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Curr Res Transl Med. 2017 Sep;65(3):103-113. doi: 10.1016/j.retram.2017.08.002. Epub 2017 Sep 12.

Bio-scaffolds in organ-regeneration: Clinical potential and current challenges.

Author information

1
The Islet Research Laboratory, Worcester Clinical Research Unit, Worcestershire Acute Hospitals NHS Trust, Worcester, WR5 1HN, UK.
2
The Islet Research Laboratory, Worcester Clinical Research Unit, Worcestershire Acute Hospitals NHS Trust, Worcester, WR5 1HN, UK. Electronic address: hilary.murray2@nhs.net.

Abstract

Cadaveric organ transplantation represents the definitive treatment option for end-stage disease but is restricted by the shortage of clinically-viable donor organs. This limitation has, in part, driven current research efforts for in vitro generation of transplantable tissue surrogates. Recent advances in organ reconstruction have been facilitated by the re-purposing of decellularized whole organs to serve as three-dimensional bio-scaffolds. Notably, studies in rodents indicate that such scaffolds retain native extracellular matrix components that provide appropriate biochemical, mechanical and physical stimuli for successful tissue/organ reconstruction. As such, they support the migration, adhesion and differentiation of reseeded primary and/or pluripotent cell populations, which mature and achieve functionality through short-term conditioning within specialized tissue bioreactors. Whilst these findings are encouraging, significant challenges remain to up-scale the present technology to accommodate human-sized organs and thereby further the translation of this approach towards clinical use. Of note, the diverse structural and cellular composition of large mammalian organ systems mean that a "one-size fits all" approach cannot be adopted either to the methods used for their decellularization or the cells required for subsequent re-population, to create fully functional entities. The present review seeks to highlight the clinical potential of decellularized organ bio-scaffolds as a route to further advance the field of tissue- and organ-regeneration, and to discuss the challenges which are yet to be addressed if such a technology is ever to become a credible rival to conventional organ allo-transplantation.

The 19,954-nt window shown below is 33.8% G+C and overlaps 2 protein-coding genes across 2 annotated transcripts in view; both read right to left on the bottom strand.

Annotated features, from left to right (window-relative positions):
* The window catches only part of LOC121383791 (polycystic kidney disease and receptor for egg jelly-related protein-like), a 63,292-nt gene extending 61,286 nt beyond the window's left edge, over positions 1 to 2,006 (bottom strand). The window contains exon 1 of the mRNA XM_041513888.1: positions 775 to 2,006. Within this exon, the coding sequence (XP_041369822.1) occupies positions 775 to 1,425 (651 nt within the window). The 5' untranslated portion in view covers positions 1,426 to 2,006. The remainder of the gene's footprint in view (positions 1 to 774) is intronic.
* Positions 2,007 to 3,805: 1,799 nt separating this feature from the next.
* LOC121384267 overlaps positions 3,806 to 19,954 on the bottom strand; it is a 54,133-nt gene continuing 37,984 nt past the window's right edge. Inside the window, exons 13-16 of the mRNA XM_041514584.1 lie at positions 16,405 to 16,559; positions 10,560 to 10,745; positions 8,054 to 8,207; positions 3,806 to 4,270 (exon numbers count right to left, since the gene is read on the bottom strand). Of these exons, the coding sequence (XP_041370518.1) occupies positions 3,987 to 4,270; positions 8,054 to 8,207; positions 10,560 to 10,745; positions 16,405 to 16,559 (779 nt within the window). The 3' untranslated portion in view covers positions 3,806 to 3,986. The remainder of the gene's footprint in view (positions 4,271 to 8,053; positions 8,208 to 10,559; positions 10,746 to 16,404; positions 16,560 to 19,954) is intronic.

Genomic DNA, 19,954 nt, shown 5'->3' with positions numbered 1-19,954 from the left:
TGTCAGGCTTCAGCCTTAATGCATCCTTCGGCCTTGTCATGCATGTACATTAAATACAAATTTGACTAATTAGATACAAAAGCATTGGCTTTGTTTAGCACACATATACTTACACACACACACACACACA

KEYWORDS:

Bio-scaffold; Bioreactor technology; Extracellular matrix; Organ decellularization; Stem cells

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